More than half of government departments have ignored new legislation that was supposed to boost the use of British Sign Language (BSL) in their communications, a new report has revealed.
The report shows how often each department offered a British Sign Language (BSL) version of government publications and announcements or a BSL interpreter for press conferences in the first year of the new British Sign Language (BSL) Act.
Although the act was introduced as a private members’ bill, by Labour’s Rosie Cooper, it was heavily supported by the government, which ensured it became law last spring.
Since it became law, ministers including Tom Pursglove – the minister for disabled people – have repeatedly highlighted the legislation as evidence of the government’s commitment to disability rights.
But critics, including many Deaf activists, have pointed out that the act provided Deaf people with no new rights as individuals, and that the government was using it “to look good without costing anything”.
A key part of the act was for the work and pensions secretary to publish a report on how government departments used BSL in their communications after it became law and up until the end of April this year.
But this report – published this week by DWP and the government’s Disability Unit – shows most government departments have provided almost nothing in BSL since the act became law.
In 10 months, 11 of 20 government departments did not provide a single BSL translation of a public announcement, publication or press conference.
The departments that ignored the new legislation include the Department for Environment, Food and Rural Affairs, headed by former work and pensions secretary Therese Coffey; the Department for Levelling Up, Housing and Communities; and the Treasury.
The report also shows that only two government departments – DWP and the Cabinet Office, which are both responsible for implementing the act – produced a single public announcement about policy or changes to the law in BSL.
Only six out of 20 government departments used BSL in a press conferences, on social media or on their websites to publicise their activities or policies.
And 13 departments did not produce a single publication in BSL throughout the 10 months.
Lee Starr-Elliott, a Deaf trade unionist and disability activist, said the government “should be ashamed of its record”, which shows the act was a “token vanity project” and “continues to allow discriminatory behaviour towards BSL users’ access to information that as taxpayers we rightly deserve”.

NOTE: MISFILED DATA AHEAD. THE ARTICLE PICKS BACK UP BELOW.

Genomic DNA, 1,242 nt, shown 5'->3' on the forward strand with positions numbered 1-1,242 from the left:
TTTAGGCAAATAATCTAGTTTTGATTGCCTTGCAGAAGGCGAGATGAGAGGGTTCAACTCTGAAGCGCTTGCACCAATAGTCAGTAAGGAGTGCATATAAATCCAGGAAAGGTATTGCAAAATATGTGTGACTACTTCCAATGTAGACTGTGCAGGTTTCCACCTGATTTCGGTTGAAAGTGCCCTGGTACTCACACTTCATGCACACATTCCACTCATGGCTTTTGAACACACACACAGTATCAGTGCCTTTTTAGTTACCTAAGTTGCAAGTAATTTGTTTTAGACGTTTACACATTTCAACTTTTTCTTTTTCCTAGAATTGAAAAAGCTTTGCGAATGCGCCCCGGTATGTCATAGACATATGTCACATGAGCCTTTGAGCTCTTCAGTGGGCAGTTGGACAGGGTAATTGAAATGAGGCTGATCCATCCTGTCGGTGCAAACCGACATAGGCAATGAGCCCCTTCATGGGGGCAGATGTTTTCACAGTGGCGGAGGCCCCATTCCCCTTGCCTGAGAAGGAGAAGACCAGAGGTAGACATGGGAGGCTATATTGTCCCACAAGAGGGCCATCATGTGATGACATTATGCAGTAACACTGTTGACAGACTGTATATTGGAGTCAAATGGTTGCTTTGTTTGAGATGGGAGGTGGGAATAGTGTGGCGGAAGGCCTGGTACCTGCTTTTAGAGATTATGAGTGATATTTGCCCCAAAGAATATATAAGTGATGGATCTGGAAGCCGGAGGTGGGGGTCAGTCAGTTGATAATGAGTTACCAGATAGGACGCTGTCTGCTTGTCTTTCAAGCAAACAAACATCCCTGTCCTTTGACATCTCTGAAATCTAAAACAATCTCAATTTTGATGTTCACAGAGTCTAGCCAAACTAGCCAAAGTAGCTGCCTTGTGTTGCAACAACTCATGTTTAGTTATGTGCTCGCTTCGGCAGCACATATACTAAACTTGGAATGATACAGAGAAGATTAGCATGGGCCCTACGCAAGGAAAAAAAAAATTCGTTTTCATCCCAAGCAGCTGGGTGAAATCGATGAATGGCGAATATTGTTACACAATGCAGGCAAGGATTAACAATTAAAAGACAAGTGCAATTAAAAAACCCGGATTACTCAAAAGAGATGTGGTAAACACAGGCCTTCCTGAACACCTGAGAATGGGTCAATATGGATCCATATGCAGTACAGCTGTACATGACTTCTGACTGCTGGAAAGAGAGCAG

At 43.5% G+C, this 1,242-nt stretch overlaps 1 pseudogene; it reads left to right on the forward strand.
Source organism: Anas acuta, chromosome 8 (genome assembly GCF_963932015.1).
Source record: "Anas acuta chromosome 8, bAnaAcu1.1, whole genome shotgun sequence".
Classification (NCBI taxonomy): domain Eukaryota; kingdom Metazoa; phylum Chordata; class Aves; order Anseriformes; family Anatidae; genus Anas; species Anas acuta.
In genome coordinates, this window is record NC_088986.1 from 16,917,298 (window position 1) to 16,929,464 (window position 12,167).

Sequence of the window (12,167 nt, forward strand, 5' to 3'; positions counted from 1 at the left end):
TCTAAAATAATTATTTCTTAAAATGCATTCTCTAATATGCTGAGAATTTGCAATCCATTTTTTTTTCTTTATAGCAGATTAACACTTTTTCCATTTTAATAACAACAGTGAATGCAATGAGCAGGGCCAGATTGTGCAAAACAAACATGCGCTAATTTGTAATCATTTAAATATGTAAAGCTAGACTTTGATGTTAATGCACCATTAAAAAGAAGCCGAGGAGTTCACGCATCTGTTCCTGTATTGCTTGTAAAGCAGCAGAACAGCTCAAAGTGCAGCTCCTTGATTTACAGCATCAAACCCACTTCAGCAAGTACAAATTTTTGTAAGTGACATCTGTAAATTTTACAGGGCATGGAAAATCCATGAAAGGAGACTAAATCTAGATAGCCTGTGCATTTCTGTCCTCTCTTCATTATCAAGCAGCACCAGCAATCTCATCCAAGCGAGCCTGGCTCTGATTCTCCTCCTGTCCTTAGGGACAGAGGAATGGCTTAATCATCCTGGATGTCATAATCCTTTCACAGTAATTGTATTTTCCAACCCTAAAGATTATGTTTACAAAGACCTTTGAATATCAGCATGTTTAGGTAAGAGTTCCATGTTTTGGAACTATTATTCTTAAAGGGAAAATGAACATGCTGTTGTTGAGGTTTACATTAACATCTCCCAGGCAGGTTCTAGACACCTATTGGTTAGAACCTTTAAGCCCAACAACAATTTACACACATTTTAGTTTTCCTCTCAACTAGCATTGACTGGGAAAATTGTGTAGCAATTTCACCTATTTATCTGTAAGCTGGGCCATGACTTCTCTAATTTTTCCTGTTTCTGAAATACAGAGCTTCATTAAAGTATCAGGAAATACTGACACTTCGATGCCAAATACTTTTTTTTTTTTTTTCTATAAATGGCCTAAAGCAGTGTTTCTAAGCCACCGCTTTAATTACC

He said he had opposed the legislation because of its tokenism and lack of “real accountability or funding to enable real progress in areas of BSL” and was “disappointed to see that my fears are coming true”.
He said: “As a Deaf person I am urging the BSL community to pressure the government and many invested groups such as the British Deaf Association, RNID, etc to prioritise the strengthening of the bill and look to mandate that at any level of government both locally and nationally that all communications be accessible with real accountability and funding in place to achieve results and improve service.”
Kerena Marchant, a Deaf film-maker and activist, said: “This is a betrayal of the Deaf community.
“The figures are abysmal and prove the worthlessness of this legislation and are evidence that the Deaf community were misled into expecting fuller BSL access.
“Eleven out of 20 departments failing to deliver and a smattering of BSL access across the rest shows the shocking extent of the betrayal.
“Will it improve in the next report? I doubt it.”
She said the government had “scored brownie points at virtually no cost” with the BSL Act and the government now had “little incentive to do more and will probably do less”.
The British Deaf Association (BDA), which supported the BSL Act when it became law, said it “acknowledges steps taken in advancing BSL recognition by the UK government but observes that the government, by its own admission, continues to fall short in adequately engaging with BSL users”.
A BDA spokesperson said: “The report is quite ambiguous in nature, presenting very shallow efforts to truly deliver for the BSL community.
“In order to make a genuine impact on the BSL and Deaf communities, the BDA is calling on the UK government to consult and work collaboratively with members of the BSL Alliance who know our audience, to effectively promote and preserve BSL.”
David Buxton, a former BDA chair who led the campaign for a BSL Act, said he was “disappointed” by how few government departments had taken any action on BSL.
But he said he believed that new funding for BSL-related projects – such as a proposed GCSE in BSL and allowing Deaf people to serve as jurors with support from BSL interpreters – would not have happened without the private members’ bill.
And he said he was “constantly fighting for a stronger BSL Act with extra rights” as he had originally proposed.
Pursglove this week failed to answer questions about the report.
A Cabinet Office press officer declined to say anything about the report, or respond to the questions, other than to point to a brief statement Pursglove made when publishing it.
In the statement, Pursglove said the report “highlights pockets of good practice” but that the government “can do better”.
He said the government would now publish an update report every year for at least the next five years.
Picture: Deaf people at a rally to support the BSL bill in Trafalgar Square, London, last year. Picture by British Deaf Association
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